While the system has been used for many years in public libraries in the Netherlands, some adjustments were needed prior to launch in the U.S., Livingston said. “One of the things that’s fundamentally different…is that the U.S. has a fairly diverse landscape when it comes to book suppliers,” he explained. “In Europe, there tends to be one national supplier, and in the U.S. there are many avenues for libraries to secure physical materials for their collections. So, we’ve made customizations around integrations with companies like Baker & Taylor to aid in the acquisition process. Ebooks [also have] a significant footprint in public libraries in the U.S., in some respects more so than in Europe, so we’ve been actively working on integrations with services like OverDrive and hoopla…. But the core attributes…are part of the existing product line and are used in hundreds of libraries across Europe.” Allen County Public Library (ACPL) in Fort Wayne, IN, has been working with OCLC for evaluative product testing, and in a prepared statement, Director Greta Southard noted that the partnership had led library staff to reconsider the role that an ILS can play. “We hadn't necessarily looked at or thought about an ILS from a customer-centric perspective,” Southard said. “We've viewed it as a tool to help us manage the collection and circulation, but not as a tool that might also help us connect with our customers in new ways. So, it was a great opportunity for my staff to stretch themselves, and to think differently, and to share that information with each other.” Rotterdam Central Library Homepage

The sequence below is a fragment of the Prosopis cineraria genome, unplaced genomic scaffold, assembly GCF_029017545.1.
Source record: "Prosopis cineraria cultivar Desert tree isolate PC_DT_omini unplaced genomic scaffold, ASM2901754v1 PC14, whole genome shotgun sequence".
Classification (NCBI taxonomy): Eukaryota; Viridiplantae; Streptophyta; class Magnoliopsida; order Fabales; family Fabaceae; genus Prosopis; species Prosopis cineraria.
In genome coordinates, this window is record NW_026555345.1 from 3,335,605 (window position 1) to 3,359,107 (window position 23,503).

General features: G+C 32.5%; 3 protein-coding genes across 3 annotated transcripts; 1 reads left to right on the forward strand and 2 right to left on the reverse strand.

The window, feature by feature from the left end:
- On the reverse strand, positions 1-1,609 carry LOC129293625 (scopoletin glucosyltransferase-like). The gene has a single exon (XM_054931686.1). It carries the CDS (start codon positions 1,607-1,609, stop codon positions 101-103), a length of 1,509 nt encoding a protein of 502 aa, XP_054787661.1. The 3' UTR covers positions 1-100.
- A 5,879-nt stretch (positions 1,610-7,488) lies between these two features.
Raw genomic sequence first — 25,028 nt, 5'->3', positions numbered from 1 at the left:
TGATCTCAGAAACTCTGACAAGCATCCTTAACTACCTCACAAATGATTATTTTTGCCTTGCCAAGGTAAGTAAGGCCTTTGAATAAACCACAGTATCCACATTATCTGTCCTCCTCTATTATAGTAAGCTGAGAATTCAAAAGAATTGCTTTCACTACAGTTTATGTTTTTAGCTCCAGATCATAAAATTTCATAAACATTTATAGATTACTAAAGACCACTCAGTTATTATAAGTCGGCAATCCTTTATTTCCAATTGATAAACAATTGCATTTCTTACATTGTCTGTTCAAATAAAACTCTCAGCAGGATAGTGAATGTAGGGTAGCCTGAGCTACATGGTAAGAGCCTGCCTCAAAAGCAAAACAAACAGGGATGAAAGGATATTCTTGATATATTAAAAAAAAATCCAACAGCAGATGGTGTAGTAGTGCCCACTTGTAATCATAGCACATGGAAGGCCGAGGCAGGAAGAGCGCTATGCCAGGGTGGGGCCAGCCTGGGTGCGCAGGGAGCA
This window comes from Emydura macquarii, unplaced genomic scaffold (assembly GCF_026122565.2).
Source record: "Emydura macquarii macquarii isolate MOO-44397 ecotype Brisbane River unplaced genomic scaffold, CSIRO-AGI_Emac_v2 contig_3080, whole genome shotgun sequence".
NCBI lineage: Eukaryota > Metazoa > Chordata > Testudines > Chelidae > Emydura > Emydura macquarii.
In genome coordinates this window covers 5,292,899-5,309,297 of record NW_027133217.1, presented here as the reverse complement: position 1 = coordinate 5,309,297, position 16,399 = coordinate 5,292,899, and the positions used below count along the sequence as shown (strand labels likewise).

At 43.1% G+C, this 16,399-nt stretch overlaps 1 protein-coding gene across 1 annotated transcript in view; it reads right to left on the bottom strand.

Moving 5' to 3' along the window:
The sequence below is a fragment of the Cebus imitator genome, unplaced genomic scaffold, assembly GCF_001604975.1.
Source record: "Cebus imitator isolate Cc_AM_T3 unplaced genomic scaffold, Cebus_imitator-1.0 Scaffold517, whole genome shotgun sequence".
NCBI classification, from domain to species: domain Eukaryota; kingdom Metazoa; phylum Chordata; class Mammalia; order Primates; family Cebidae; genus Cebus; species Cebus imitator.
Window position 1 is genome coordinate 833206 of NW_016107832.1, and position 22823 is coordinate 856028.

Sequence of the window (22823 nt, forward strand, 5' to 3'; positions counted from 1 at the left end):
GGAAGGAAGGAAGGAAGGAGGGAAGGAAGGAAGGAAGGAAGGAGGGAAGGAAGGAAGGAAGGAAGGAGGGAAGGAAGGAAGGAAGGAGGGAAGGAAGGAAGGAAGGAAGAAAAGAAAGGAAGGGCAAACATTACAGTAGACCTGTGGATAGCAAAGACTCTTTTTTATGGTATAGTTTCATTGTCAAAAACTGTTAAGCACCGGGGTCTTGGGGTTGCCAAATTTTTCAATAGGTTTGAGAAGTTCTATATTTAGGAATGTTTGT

Wise features a Joomla!-based website integrated with the library's catalog and other resources. Above is a recent screenshot of the homepage of Rotterdam Central Library in the Netherlands.